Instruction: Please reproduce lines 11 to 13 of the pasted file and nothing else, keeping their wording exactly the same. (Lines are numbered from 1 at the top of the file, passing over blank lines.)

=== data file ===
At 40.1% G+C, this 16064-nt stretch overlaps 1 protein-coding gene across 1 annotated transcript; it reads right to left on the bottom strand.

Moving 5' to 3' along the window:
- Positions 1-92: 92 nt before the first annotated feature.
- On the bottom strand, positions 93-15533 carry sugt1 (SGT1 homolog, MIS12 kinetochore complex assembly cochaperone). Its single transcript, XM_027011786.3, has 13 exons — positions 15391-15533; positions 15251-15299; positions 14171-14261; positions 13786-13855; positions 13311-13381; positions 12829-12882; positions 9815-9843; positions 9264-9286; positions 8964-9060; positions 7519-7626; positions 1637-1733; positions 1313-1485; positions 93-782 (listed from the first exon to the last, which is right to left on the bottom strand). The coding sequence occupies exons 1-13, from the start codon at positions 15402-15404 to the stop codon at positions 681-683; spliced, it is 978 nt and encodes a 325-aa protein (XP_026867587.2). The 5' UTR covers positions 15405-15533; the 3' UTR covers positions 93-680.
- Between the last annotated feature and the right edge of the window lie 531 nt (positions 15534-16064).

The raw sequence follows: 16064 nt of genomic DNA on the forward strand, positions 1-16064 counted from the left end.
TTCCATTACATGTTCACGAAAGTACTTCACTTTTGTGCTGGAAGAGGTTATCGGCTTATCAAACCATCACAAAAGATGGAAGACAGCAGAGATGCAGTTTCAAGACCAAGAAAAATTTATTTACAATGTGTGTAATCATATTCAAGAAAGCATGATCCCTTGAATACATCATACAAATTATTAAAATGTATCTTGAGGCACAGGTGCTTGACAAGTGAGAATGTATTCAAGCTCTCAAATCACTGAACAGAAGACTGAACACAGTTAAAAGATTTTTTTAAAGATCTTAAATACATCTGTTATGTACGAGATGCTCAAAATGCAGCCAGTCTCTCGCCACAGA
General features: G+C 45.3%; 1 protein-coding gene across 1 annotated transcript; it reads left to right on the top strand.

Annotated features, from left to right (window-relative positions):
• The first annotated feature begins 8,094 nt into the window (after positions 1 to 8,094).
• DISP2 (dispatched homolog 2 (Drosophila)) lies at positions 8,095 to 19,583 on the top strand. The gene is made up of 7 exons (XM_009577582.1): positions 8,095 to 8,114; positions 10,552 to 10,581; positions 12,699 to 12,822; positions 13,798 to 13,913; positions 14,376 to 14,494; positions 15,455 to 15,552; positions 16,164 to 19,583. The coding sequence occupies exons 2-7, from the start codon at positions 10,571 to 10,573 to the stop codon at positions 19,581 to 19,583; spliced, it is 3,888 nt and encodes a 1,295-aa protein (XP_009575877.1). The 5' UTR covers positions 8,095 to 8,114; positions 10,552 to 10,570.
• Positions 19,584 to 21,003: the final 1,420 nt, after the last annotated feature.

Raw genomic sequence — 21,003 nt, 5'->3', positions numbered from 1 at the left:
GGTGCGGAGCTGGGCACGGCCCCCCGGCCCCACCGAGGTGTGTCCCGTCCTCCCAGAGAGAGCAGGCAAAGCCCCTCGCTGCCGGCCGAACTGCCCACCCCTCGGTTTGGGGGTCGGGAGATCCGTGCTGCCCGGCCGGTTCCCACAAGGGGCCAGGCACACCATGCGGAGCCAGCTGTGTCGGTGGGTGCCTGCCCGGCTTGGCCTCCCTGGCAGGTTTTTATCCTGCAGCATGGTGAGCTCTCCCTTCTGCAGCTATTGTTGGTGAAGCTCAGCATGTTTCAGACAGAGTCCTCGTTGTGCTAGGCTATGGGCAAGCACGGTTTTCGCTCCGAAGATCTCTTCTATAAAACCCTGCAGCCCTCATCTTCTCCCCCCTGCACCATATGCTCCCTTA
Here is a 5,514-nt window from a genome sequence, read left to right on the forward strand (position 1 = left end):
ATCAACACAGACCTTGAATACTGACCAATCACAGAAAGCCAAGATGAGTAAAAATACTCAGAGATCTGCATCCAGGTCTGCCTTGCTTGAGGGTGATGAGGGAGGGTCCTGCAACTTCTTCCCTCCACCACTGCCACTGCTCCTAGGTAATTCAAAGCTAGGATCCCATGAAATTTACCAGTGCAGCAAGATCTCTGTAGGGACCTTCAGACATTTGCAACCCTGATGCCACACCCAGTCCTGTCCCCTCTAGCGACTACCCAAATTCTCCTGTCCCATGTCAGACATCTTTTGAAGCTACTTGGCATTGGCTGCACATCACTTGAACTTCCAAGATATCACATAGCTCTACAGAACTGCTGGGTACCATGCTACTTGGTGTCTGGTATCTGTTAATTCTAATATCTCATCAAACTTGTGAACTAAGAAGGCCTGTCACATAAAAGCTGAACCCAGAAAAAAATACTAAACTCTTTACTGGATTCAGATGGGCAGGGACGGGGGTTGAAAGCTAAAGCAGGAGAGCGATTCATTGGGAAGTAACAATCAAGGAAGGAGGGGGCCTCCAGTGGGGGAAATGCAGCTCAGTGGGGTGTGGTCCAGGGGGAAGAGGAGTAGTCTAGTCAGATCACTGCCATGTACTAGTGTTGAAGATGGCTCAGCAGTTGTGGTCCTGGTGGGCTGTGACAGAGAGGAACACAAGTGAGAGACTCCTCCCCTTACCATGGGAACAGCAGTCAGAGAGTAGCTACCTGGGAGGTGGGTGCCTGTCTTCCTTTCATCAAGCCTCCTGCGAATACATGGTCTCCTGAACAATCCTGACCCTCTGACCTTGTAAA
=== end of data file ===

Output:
• DISP2 (dispatched homolog 2 (Drosophila)) lies at positions 8,095 to 19,583 on the top strand. The gene is made up of 7 exons (XM_009577582.1): positions 8,095 to 8,114; positions 10,552 to 10,581; positions 12,699 to 12,822; positions 13,798 to 13,913; positions 14,376 to 14,494; positions 15,455 to 15,552; positions 16,164 to 19,583. The coding sequence occupies exons 2-7, from the start codon at positions 10,571 to 10,573 to the stop codon at positions 19,581 to 19,583; spliced, it is 3,888 nt and encodes a 1,295-aa protein (XP_009575877.1). The 5' UTR covers positions 8,095 to 8,114; positions 10,552 to 10,570.
• Positions 19,584 to 21,003: the final 1,420 nt, after the last annotated feature.

Raw genomic sequence — 21,003 nt, 5'->3', positions numbered from 1 at the left: